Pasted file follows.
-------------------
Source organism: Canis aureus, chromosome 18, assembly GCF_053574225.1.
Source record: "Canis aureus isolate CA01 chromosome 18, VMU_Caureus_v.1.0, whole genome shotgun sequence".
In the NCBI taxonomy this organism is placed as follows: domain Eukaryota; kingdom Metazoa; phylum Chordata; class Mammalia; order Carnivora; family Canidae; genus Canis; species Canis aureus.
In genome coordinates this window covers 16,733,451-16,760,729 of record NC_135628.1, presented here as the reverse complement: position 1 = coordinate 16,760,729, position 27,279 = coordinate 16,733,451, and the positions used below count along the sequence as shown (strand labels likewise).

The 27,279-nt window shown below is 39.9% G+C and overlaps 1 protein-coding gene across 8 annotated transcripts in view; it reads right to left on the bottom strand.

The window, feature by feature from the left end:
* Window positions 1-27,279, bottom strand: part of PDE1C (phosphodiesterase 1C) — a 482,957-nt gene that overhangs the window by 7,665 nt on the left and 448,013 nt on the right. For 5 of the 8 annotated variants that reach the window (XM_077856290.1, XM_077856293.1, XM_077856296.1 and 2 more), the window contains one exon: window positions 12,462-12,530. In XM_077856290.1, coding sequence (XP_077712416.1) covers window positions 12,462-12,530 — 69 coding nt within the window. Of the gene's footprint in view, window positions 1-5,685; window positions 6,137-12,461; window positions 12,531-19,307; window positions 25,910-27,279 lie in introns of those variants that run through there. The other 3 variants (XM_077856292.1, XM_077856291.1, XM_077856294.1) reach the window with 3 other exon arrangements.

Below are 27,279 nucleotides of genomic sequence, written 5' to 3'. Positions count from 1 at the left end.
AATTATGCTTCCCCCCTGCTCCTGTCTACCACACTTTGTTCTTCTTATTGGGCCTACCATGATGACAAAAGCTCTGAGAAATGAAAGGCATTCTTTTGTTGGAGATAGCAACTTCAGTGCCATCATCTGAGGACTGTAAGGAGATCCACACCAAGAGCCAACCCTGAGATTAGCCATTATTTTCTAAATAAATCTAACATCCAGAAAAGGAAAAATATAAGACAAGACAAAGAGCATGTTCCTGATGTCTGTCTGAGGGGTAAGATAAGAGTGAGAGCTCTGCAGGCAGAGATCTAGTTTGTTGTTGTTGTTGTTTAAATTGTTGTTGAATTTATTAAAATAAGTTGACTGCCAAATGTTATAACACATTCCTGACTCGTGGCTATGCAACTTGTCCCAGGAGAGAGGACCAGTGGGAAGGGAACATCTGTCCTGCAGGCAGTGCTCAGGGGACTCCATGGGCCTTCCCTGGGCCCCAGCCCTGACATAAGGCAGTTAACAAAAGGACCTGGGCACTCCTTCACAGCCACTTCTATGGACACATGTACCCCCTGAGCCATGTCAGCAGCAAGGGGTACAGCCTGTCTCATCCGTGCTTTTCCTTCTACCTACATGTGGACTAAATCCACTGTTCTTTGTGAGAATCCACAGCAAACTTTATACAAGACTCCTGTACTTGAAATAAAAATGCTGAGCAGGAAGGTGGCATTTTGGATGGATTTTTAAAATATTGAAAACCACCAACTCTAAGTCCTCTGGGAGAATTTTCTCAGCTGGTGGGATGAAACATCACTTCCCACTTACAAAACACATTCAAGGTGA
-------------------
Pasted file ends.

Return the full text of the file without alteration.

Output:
Source organism: Canis aureus, chromosome 18, assembly GCF_053574225.1.
Source record: "Canis aureus isolate CA01 chromosome 18, VMU_Caureus_v.1.0, whole genome shotgun sequence".
In the NCBI taxonomy this organism is placed as follows: domain Eukaryota; kingdom Metazoa; phylum Chordata; class Mammalia; order Carnivora; family Canidae; genus Canis; species Canis aureus.
In genome coordinates this window covers 16,733,451-16,760,729 of record NC_135628.1, presented here as the reverse complement: position 1 = coordinate 16,760,729, position 27,279 = coordinate 16,733,451, and the positions used below count along the sequence as shown (strand labels likewise).

The 27,279-nt window shown below is 39.9% G+C and overlaps 1 protein-coding gene across 8 annotated transcripts in view; it reads right to left on the bottom strand.

The window, feature by feature from the left end:
* Window positions 1-27,279, bottom strand: part of PDE1C (phosphodiesterase 1C) — a 482,957-nt gene that overhangs the window by 7,665 nt on the left and 448,013 nt on the right. For 5 of the 8 annotated variants that reach the window (XM_077856290.1, XM_077856293.1, XM_077856296.1 and 2 more), the window contains one exon: window positions 12,462-12,530. In XM_077856290.1, coding sequence (XP_077712416.1) covers window positions 12,462-12,530 — 69 coding nt within the window. Of the gene's footprint in view, window positions 1-5,685; window positions 6,137-12,461; window positions 12,531-19,307; window positions 25,910-27,279 lie in introns of those variants that run through there. The other 3 variants (XM_077856292.1, XM_077856291.1, XM_077856294.1) reach the window with 3 other exon arrangements.

Below are 27,279 nucleotides of genomic sequence, written 5' to 3'. Positions count from 1 at the left end.
AATTATGCTTCCCCCCTGCTCCTGTCTACCACACTTTGTTCTTCTTATTGGGCCTACCATGATGACAAAAGCTCTGAGAAATGAAAGGCATTCTTTTGTTGGAGATAGCAACTTCAGTGCCATCATCTGAGGACTGTAAGGAGATCCACACCAAGAGCCAACCCTGAGATTAGCCATTATTTTCTAAATAAATCTAACATCCAGAAAAGGAAAAATATAAGACAAGACAAAGAGCATGTTCCTGATGTCTGTCTGAGGGGTAAGATAAGAGTGAGAGCTCTGCAGGCAGAGATCTAGTTTGTTGTTGTTGTTGTTTAAATTGTTGTTGAATTTATTAAAATAAGTTGACTGCCAAATGTTATAACACATTCCTGACTCGTGGCTATGCAACTTGTCCCAGGAGAGAGGACCAGTGGGAAGGGAACATCTGTCCTGCAGGCAGTGCTCAGGGGACTCCATGGGCCTTCCCTGGGCCCCAGCCCTGACATAAGGCAGTTAACAAAAGGACCTGGGCACTCCTTCACAGCCACTTCTATGGACACATGTACCCCCTGAGCCATGTCAGCAGCAAGGGGTACAGCCTGTCTCATCCGTGCTTTTCCTTCTACCTACATGTGGACTAAATCCACTGTTCTTTGTGAGAATCCACAGCAAACTTTATACAAGACTCCTGTACTTGAAATAAAAATGCTGAGCAGGAAGGTGGCATTTTGGATGGATTTTTAAAATATTGAAAACCACCAACTCTAAGTCCTCTGGGAGAATTTTCTCAGCTGGTGGGATGAAACATCACTTCCCACTTACAAAACACATTCAAGGTGA